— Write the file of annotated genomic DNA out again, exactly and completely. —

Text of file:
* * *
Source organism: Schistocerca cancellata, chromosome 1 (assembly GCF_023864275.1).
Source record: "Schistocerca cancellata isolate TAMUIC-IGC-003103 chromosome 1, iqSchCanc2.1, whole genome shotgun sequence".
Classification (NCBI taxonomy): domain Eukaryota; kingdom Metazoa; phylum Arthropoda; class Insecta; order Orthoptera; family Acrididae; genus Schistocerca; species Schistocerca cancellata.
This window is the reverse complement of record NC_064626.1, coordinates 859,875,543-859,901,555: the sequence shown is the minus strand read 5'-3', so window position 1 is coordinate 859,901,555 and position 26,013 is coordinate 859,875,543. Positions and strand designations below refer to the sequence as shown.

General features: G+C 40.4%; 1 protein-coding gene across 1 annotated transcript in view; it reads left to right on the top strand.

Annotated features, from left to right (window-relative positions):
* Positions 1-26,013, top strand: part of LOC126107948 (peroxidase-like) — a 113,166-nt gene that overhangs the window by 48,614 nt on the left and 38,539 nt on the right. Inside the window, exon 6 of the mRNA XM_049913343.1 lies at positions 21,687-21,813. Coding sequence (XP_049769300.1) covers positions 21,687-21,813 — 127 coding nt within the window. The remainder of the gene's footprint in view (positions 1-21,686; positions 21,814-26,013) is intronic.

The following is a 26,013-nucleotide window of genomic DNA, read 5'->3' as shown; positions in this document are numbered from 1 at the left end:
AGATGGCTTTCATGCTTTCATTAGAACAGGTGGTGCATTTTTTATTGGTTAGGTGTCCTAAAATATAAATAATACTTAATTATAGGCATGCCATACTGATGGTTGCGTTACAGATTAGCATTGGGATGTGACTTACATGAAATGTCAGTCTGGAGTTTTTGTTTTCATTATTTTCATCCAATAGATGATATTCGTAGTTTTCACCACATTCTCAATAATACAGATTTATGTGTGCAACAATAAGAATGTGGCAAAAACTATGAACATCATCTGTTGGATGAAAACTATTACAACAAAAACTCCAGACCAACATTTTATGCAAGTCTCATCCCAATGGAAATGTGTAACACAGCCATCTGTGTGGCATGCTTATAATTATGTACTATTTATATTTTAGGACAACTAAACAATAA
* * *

Source organism: Schistocerca cancellata, chromosome 1 (assembly GCF_023864275.1).
Source record: "Schistocerca cancellata isolate TAMUIC-IGC-003103 chromosome 1, iqSchCanc2.1, whole genome shotgun sequence".
Classification (NCBI taxonomy): domain Eukaryota; kingdom Metazoa; phylum Arthropoda; class Insecta; order Orthoptera; family Acrididae; genus Schistocerca; species Schistocerca cancellata.
This window is the reverse complement of record NC_064626.1, coordinates 859,875,543-859,901,555: the sequence shown is the minus strand read 5'-3', so window position 1 is coordinate 859,901,555 and position 26,013 is coordinate 859,875,543. Positions and strand designations below refer to the sequence as shown.

General features: G+C 40.4%; 1 protein-coding gene across 1 annotated transcript in view; it reads left to right on the top strand.

Annotated features, from left to right (window-relative positions):
* Positions 1-26,013, top strand: part of LOC126107948 (peroxidase-like) — a 113,166-nt gene that overhangs the window by 48,614 nt on the left and 38,539 nt on the right. Inside the window, exon 6 of the mRNA XM_049913343.1 lies at positions 21,687-21,813. Coding sequence (XP_049769300.1) covers positions 21,687-21,813 — 127 coding nt within the window. The remainder of the gene's footprint in view (positions 1-21,686; positions 21,814-26,013) is intronic.

The following is a 26,013-nucleotide window of genomic DNA, read 5'->3' as shown; positions in this document are numbered from 1 at the left end:
AGATGGCTTTCATGCTTTCATTAGAACAGGTGGTGCATTTTTTATTGGTTAGGTGTCCTAAAATATAAATAATACTTAATTATAGGCATGCCATACTGATGGTTGCGTTACAGATTAGCATTGGGATGTGACTTACATGAAATGTCAGTCTGGAGTTTTTGTTTTCATTATTTTCATCCAATAGATGATATTCGTAGTTTTCACCACATTCTCAATAATACAGATTTATGTGTGCAACAATAAGAATGTGGCAAAAACTATGAACATCATCTGTTGGATGAAAACTATTACAACAAAAACTCCAGACCAACATTTTATGCAAGTCTCATCCCAATGGAAATGTGTAACACAGCCATCTGTGTGGCATGCTTATAATTATGTACTATTTATATTTTAGGACAACTAAACAATAA